Wendy’s Franchisee Fined For Over 760 Child Labor Law Violations
Wendy's Franchisee Fined For Over 760 Child Labor Law Violations Yahoo Life
Wendy’s Franchisee Fined for Child Labor Violations in Pennsylvania
As government officials continue their crackdown on child labor violations across multiple industries, a Wendy’s franchisee has recently landed in hot water for its child labor practices in Pennsylvania. This month, Wendy’s operator GCWen Management was fined a total of $300,000 by the Pennsylvania Department of Labor & Industry after investigators discovered a whopping 766 child labor violations occurring across the company’s 21 Wendy’s locations in the state.
Violations and Fines
According to a press release from the agency, the franchisee racked up over 430 violations for failing to provide breaks to more than 80 child employees, as well as 208 violations involving excessive working hours for more than 30 minors. The restaurant operator was also fined for infractions like failing to properly communicate with the children’s school districts after hiring them or terminating their employment, as well as failure to obtain appropriate work permits and parental authorizations for employees under 16 years of age.
This isn’t the first time Wendy’s has gotten into trouble for violating child labor laws. Back in 2020, the fast food chain was forced to fork over $400,000 in fines to the state of Massachusetts following an investigation launched by the Attorney General’s office. The company was accused of over 2,000 labor violations involving teen workers across its 46 corporate-owned restaurants in the state. In response, Wendy’s promised to launch a new scheduling system, along with a national audit and compliance program to ensure that proper child labor practices were being upheld going forward (via CBS News).
Disturbing Data Shows That Child Labor Violations Are Increasing
Multiple fast food operators have been busted for violating child labor practices across the country over the past few years. In 2022, a slew of Subway, Popeyes Louisiana Kitchen, Burger King, and Frodo’s Pizza establishments were penalized in South Carolina for failing to comply with youth employment laws. Meanwhile, in 2023, three McDonald’s franchisees were slapped with over $212,000 worth of fines for infractions involving more than 300 underage employees, some of whom were discovered to be unlawfully handling dangerous machinery.
In 2023, the United States Department of Labor claimed that there had been a 69% increase in cases of illegal child employment since 2018. In response to the disturbing trend, the department officially launched a multi-agency task force to aggressively crack down on the exploitation of minors in the workplace. By October of last year, the department reported that the number of minors found to be employed in illegal conditions jumped by nearly 50% since 2022, increasing from 3,876 individuals to 5,792.
Some factors contributing to this alarming uptick in child labor violations may include the lingering labor shortages caused by the COVID-19 pandemic, as well as an influx of migrant children, who are particularly vulnerable to exploitation seeking employment in the U.S. In a statement regarding the crackdowns, Secretary of Health and Human Services Xavier Becerra said, “Every child in this country, regardless of their circumstance, deserves protection and care as we would expect for our own child.”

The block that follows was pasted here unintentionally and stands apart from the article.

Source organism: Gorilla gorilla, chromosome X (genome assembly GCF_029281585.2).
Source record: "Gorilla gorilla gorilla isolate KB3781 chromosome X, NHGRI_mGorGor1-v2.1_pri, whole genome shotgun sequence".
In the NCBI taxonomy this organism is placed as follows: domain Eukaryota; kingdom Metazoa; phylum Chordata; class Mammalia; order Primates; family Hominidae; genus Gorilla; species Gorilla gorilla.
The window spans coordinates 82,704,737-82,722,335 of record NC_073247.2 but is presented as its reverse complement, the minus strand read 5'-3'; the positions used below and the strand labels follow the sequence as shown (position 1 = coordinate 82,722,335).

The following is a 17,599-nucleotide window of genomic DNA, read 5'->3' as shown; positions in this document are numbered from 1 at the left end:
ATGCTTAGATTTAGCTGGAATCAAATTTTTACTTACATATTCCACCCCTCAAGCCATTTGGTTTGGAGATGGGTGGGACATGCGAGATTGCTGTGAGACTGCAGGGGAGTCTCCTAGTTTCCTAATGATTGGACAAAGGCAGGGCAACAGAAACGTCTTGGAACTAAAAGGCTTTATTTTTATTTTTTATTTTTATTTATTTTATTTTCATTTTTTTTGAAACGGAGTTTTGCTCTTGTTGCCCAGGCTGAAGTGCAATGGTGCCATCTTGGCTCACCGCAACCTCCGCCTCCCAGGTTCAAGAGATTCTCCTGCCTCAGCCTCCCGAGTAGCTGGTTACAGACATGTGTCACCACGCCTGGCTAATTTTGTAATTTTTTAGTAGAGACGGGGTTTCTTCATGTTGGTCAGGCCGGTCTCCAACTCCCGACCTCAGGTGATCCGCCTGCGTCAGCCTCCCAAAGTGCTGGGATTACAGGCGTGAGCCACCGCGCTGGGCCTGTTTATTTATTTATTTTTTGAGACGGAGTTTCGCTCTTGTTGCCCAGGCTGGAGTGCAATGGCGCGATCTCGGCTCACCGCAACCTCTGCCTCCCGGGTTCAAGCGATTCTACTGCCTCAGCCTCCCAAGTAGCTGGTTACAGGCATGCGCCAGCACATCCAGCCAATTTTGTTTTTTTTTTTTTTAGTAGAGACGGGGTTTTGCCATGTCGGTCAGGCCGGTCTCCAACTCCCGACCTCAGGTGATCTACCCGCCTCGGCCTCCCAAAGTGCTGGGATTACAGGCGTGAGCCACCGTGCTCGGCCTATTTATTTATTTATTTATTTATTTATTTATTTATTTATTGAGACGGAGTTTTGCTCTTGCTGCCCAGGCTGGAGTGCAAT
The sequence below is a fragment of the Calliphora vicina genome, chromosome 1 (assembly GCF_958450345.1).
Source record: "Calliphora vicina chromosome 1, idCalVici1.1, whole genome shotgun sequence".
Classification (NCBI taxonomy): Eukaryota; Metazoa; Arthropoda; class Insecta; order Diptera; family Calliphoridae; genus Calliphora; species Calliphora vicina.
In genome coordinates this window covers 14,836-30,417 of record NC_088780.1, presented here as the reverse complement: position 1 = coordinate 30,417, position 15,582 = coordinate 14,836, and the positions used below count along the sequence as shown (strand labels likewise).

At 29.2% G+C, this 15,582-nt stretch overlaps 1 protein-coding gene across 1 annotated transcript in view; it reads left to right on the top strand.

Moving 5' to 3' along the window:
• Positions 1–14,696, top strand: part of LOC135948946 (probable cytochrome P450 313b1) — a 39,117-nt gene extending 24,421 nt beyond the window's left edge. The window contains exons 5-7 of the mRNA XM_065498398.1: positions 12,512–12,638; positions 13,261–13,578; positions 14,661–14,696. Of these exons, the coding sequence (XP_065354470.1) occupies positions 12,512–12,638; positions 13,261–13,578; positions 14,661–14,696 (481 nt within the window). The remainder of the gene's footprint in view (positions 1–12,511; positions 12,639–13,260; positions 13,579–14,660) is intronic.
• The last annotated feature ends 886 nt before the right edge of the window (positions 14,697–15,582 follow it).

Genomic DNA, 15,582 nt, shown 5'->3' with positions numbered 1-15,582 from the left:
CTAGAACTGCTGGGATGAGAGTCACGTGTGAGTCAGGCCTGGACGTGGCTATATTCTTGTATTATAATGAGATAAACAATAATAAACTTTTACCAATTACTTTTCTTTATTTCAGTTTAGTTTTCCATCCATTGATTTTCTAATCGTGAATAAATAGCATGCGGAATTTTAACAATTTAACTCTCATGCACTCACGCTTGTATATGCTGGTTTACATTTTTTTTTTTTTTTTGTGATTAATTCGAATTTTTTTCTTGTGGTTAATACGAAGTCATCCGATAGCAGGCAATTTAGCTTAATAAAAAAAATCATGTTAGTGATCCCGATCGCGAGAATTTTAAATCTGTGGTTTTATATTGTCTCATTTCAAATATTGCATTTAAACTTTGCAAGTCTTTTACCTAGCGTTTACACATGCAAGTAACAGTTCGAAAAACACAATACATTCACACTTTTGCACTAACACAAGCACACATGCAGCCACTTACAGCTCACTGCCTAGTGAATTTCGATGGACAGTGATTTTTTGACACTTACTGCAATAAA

SDGs, Targets, and Indicators
SDG 8: Decent Work and Economic Growth
- Target 8.7: Take immediate and effective measures to eradicate forced labor, end modern slavery and human trafficking, and secure the prohibition and elimination of the worst forms of child labor.
- Indicator 8.7.1: Proportion and number of children aged 5-17 years engaged in child labor, by sex and age group.
SDG 4: Quality Education
- Target 4.4: By 2030, substantially increase the number of youth and adults who have relevant skills, including technical and vocational skills, for employment, decent jobs, and entrepreneurship.
- Indicator 4.4.1: Proportion of youth and adults with information and communications technology (ICT) skills, by type of skill.
1. Which SDGs are addressed or connected to the issues highlighted in the article?
The issues highlighted in the article are connected to SDG 8 (Decent Work and Economic Growth) and SDG 4 (Quality Education).
2. What specific targets under those SDGs can be identified based on the article’s content?
Based on the article’s content, the specific targets that can be identified are Target 8.7 (eradicate forced labor and child labor) under SDG 8, and Target 4.4 (increase relevant skills for employment) under SDG 4.
3. Are there any indicators mentioned or implied in the article that can be used to measure progress towards the identified targets?
The article mentions Indicator 8.7.1 (proportion and number of children engaged in child labor) as a potential indicator to measure progress towards Target 8.7. Additionally, Indicator 4.4.1 (proportion of youth and adults with ICT skills) can be used to measure progress towards Target 4.4.
Table: SDGs, Targets, and Indicators
|SDG 8: Decent Work and Economic Growth
|Target 8.7: Take immediate and effective measures to eradicate forced labor, end modern slavery and human trafficking, and secure the prohibition and elimination of the worst forms of child labor.
|Indicator 8.7.1: Proportion and number of children aged 5-17 years engaged in child labor, by sex and age group.
|SDG 4: Quality Education
|Target 4.4: By 2030, substantially increase the number of youth and adults who have relevant skills, including technical and vocational skills, for employment, decent jobs, and entrepreneurship.
|Indicator 4.4.1: Proportion of youth and adults with information and communications technology (ICT) skills, by type of skill.
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